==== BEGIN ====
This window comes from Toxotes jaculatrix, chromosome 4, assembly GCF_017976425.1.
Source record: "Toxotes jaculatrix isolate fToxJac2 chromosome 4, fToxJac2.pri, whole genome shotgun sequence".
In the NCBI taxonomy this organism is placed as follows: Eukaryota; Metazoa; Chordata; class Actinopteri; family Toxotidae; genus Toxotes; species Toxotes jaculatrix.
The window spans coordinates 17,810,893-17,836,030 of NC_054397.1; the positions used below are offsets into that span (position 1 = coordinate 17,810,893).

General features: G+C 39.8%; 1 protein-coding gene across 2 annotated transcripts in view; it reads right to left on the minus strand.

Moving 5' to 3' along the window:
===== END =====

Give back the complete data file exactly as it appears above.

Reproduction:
This window comes from Toxotes jaculatrix, chromosome 4, assembly GCF_017976425.1.
Source record: "Toxotes jaculatrix isolate fToxJac2 chromosome 4, fToxJac2.pri, whole genome shotgun sequence".
In the NCBI taxonomy this organism is placed as follows: Eukaryota; Metazoa; Chordata; class Actinopteri; family Toxotidae; genus Toxotes; species Toxotes jaculatrix.
The window spans coordinates 17,810,893-17,836,030 of NC_054397.1; the positions used below are offsets into that span (position 1 = coordinate 17,810,893).

General features: G+C 39.8%; 1 protein-coding gene across 2 annotated transcripts in view; it reads right to left on the minus strand.

Moving 5' to 3' along the window: